Green Movement Grows in Brazil a New Crop of Alternative Fertilizers

Copercampos factory In the interior of Brazil, in rural properties, the manure of animals in paddocks, chicken coops and pigsties has been used to fertilize crops. The material is normally placed in a large hole, to ferment, and later transported to the crops, to help the corn, soy and beans grow.

This family-farming habit, named composting, not always developed by large institutions, is becoming a great concern in the country. And large industrial projects are being turned to the sector.

Brazil already has some organic fertilizer factories – made out of organic raw material like manure and tree bark – and organominerals – like organic inputs and other minerals like phosphorus and potassium.

But this year, after Brazilian agriculture was surprised by the high prices and dearth of chemical fertilizers, new and large projects for industrialization of alternative fertilizers started showing up around the place, headed by farmers or even fostered by the federal government.

The Campos Novos Regional Agricultural Cooperative (Copercampos), in the state of Santa Catarina, opened the doors of its organomineral fertilizer factory in November. BioCoper, as the fertilizer was named, entered the market promising salvation. The factory uses poultry manure, phosphorous, nitrogen and potassium.

Not far from Santa Catarina, in the neighboring Paraná, another project for organomineral fertilizer production is being developed, headed by the National Agroindustrial Cooperative (Coonagro), a central cooperative that includes another 19 agricultural cooperatives in the western region of the state.

The factory from Santa Catarina is a Copercampos initiative, but the Coonagro project arose after talks between the Brazilian Ministry of Agriculture, Livestock and Supply. Apart from guaranteeing the supply of fertilizers in the country, the government wants to provide a noble end to the manure generated by birds, pigs and cattle. Among the concerns are possible international environmental pressures, as is the case in Europe. Manure, if placed on crops without composting, is a source of pollution.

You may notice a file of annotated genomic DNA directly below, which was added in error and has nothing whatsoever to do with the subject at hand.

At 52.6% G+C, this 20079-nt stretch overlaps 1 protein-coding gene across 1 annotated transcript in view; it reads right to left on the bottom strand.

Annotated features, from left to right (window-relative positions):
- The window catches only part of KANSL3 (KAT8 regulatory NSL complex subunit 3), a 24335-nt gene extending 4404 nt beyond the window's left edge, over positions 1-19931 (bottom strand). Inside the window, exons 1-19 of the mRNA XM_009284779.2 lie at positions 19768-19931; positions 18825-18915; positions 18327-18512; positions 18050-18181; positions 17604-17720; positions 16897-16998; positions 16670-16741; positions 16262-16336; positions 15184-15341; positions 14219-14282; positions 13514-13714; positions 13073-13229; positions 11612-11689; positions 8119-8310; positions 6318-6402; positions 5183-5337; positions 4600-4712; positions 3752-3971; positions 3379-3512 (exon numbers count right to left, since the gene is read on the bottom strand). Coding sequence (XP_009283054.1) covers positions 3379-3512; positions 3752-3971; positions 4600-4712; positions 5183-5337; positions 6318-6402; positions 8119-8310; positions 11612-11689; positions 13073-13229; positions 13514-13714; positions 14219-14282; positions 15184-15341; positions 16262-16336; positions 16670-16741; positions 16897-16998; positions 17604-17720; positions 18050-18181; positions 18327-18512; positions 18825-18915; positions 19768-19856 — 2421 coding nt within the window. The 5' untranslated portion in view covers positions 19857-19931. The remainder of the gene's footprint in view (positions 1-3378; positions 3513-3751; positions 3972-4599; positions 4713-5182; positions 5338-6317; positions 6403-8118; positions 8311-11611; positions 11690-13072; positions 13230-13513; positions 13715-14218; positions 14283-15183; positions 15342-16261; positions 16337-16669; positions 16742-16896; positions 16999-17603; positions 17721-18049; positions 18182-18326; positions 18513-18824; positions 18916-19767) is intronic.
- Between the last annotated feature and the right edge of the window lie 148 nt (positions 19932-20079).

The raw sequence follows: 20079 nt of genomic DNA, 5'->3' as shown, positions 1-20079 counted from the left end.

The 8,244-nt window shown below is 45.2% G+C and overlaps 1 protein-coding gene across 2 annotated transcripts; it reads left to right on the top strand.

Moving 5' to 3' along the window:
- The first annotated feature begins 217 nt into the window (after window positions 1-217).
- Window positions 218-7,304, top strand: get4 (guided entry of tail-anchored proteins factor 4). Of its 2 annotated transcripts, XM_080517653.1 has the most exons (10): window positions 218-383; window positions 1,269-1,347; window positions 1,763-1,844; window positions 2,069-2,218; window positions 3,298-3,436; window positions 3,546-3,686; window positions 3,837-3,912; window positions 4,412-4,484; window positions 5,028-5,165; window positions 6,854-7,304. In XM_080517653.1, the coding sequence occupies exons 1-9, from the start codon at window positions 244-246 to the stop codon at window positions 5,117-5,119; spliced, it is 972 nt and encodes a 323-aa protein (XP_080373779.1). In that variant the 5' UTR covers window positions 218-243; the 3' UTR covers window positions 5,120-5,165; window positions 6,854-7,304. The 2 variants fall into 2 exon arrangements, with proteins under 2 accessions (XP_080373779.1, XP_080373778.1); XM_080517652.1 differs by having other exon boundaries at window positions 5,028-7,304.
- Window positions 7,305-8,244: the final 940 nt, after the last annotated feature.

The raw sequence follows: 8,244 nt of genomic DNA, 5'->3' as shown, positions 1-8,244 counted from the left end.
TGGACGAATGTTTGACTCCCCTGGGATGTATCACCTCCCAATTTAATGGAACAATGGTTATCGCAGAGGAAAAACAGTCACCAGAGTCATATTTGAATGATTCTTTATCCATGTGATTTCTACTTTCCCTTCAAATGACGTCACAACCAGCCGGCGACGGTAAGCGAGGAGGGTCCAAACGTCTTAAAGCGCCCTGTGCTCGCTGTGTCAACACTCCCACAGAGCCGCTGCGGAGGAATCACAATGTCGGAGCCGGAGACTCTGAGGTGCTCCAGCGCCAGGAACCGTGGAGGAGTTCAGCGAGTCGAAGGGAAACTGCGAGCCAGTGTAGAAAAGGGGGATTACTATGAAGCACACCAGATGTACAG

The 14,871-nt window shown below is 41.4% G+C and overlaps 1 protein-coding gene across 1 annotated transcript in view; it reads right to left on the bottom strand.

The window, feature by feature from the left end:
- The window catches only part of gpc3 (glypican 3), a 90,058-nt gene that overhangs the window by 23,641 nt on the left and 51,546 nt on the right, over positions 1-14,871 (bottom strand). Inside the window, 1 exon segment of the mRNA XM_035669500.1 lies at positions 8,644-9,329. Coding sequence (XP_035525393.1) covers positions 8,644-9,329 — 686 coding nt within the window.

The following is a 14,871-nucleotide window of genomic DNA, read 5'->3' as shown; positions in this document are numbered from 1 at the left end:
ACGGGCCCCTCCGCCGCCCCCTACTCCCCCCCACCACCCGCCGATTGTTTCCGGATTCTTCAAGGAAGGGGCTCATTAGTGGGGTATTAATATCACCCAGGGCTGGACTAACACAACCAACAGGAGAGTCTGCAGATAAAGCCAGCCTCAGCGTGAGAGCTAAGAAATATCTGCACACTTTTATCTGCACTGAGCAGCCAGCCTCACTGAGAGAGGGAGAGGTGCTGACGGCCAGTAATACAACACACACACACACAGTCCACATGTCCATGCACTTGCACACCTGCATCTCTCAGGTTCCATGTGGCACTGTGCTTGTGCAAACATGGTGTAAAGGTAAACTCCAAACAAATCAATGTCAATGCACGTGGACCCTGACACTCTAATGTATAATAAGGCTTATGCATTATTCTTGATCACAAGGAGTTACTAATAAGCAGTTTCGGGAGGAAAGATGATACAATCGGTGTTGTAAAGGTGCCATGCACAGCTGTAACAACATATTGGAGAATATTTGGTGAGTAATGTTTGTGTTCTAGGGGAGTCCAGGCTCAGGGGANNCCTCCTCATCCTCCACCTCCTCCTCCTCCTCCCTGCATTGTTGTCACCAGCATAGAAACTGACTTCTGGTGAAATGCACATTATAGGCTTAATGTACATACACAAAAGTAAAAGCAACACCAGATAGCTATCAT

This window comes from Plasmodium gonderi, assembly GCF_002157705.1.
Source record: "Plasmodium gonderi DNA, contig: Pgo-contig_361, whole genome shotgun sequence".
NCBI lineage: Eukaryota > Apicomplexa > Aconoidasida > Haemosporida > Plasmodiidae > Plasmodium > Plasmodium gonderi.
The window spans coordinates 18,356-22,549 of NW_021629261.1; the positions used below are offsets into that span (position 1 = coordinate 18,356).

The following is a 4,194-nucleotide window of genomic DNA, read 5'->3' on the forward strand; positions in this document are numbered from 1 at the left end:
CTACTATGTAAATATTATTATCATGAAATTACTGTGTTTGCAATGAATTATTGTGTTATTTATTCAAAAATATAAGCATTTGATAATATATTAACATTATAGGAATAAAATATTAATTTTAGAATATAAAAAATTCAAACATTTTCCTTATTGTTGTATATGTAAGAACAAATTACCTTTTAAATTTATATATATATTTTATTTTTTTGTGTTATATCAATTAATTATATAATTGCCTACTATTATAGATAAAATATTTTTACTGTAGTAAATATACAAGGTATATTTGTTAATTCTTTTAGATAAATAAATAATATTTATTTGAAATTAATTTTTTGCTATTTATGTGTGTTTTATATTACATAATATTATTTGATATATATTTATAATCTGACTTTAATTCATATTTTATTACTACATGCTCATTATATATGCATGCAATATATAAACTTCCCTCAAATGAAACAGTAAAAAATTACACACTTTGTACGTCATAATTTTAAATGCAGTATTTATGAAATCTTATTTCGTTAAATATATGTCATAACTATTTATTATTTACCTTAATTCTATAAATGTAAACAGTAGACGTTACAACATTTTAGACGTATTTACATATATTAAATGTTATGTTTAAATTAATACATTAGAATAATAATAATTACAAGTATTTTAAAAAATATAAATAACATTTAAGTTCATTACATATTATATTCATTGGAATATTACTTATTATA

“If the material is left exposed, on the ground, it liberates nitrous oxide, a pollutant that damages the ozone layer,” explained Brazilian Agricultural Research Corporation (Embrapa) soil researcher Vinicius Benites.

Pig manure, for example, even causes clay to separate from the soil, resulting in erosion, not to mention the heavy metals it carries that may be transported from the crops to the waters nearby, with the rain. The idea is to stop the manure being used incorrectly, moving towards composting and industrialization.

“If we see how many birds there are in Brazil, the volume of their droppings each day and we multiply one by the other, we will no longer need mineral fertilizers,” said the coordinator of the National Fertilizer Plan, Ali Saab, at the Ministry.

The problem, according to him, is that the material is spread all over Brazil and the cost to bring it all together is high. Therefore, the alternative fertilizer factories are recommended for installation in areas where there are many livestock farms, and where the manure may be collected.

Following the example of its participation in the Coonagro project, the government plans to visit other regions where there are many farms, like the city of Rio Verde, in the state of Goiás, Uberlândia, in Minas Gerais, as well as Nova Mutum and Lucas do Rio Verde, in Mato Grosso.

Saab believes that it is possible to establish another two or three factories in the country, apart from those that area already in development, to produce, in ten years, approximately three million tons of organomineral fertilizers made from manure. The volume represents 15% of all mineral fertilizers used in national agriculture.

Embrapa has already started operating in the field and has developed the necessary technology for those interested in heading a similar project. The coordinator of the area, Benites, explains that the project was developed for use with pork droppings, but that it may be used with other manures.

Copercampos should produce 1,000 tons a month. And Coonagro is considering a factory for 100,000 to one million tons a year.

Good for Pockets and Soil

Copercampos had been studying the possibility of producing organomineral fertilizer for ten years. But it was the fertilizer crisis that started the run for production of the new fertilizer.

“With the fertilizer crisis, the price of phosphates rising very much, we sought an alternative, a cheaper source of phosphates for farmers,” said the technical director for Inputs at Copercampos, Laerte Izaias Thibes Júnior.